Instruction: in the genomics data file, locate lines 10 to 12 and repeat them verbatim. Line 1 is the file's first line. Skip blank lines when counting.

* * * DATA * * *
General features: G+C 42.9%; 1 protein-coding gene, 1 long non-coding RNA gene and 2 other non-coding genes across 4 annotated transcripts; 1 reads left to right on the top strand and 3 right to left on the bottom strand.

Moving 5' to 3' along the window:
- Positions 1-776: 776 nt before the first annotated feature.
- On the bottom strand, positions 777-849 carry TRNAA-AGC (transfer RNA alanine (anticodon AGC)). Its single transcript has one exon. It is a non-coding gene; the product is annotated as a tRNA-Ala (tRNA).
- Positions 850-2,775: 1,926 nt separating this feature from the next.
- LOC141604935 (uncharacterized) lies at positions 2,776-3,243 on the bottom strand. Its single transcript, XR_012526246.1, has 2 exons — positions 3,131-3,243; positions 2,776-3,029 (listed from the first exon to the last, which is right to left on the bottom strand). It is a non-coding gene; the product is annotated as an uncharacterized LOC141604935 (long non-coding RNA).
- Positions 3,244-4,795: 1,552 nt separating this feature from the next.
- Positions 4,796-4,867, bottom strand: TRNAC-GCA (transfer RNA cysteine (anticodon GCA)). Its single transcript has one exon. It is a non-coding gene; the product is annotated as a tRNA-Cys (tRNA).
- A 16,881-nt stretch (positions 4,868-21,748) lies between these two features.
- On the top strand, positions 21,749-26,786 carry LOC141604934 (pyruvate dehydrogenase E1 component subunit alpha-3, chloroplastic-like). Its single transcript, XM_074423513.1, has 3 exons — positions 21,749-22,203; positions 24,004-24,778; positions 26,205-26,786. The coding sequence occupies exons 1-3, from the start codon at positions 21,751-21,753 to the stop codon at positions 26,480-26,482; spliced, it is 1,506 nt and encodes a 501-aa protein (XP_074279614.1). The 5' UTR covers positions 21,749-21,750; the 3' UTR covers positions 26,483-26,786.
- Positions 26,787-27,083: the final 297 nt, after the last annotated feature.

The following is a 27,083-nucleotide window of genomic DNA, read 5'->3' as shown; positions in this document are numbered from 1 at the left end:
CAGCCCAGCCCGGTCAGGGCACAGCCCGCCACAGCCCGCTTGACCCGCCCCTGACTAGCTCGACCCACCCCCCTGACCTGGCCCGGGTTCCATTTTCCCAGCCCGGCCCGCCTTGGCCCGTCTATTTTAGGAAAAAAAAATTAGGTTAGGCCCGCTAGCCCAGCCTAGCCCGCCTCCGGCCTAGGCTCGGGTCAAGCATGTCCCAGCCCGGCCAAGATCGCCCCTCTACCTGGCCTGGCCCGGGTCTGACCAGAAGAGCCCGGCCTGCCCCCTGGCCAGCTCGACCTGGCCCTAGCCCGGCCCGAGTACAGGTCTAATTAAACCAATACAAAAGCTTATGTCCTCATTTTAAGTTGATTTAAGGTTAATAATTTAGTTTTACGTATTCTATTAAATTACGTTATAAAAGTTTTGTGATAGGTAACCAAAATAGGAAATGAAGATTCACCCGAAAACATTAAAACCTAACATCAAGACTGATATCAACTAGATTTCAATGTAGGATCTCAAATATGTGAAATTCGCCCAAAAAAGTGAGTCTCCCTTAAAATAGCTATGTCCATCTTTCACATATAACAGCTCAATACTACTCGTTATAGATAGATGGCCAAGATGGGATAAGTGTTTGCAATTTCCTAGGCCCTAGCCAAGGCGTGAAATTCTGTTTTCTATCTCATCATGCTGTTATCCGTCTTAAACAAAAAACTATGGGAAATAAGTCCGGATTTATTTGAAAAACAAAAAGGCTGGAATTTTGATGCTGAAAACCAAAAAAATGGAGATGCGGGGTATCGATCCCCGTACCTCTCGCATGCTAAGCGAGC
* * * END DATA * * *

- On the top strand, positions 21,749-26,786 carry LOC141604934 (pyruvate dehydrogenase E1 component subunit alpha-3, chloroplastic-like). Its single transcript, XM_074423513.1, has 3 exons — positions 21,749-22,203; positions 24,004-24,778; positions 26,205-26,786. The coding sequence occupies exons 1-3, from the start codon at positions 21,751-21,753 to the stop codon at positions 26,480-26,482; spliced, it is 1,506 nt and encodes a 501-aa protein (XP_074279614.1). The 5' UTR covers positions 21,749-21,750; the 3' UTR covers positions 26,483-26,786.
- Positions 26,787-27,083: the final 297 nt, after the last annotated feature.

The following is a 27,083-nucleotide window of genomic DNA, read 5'->3' as shown; positions in this document are numbered from 1 at the left end: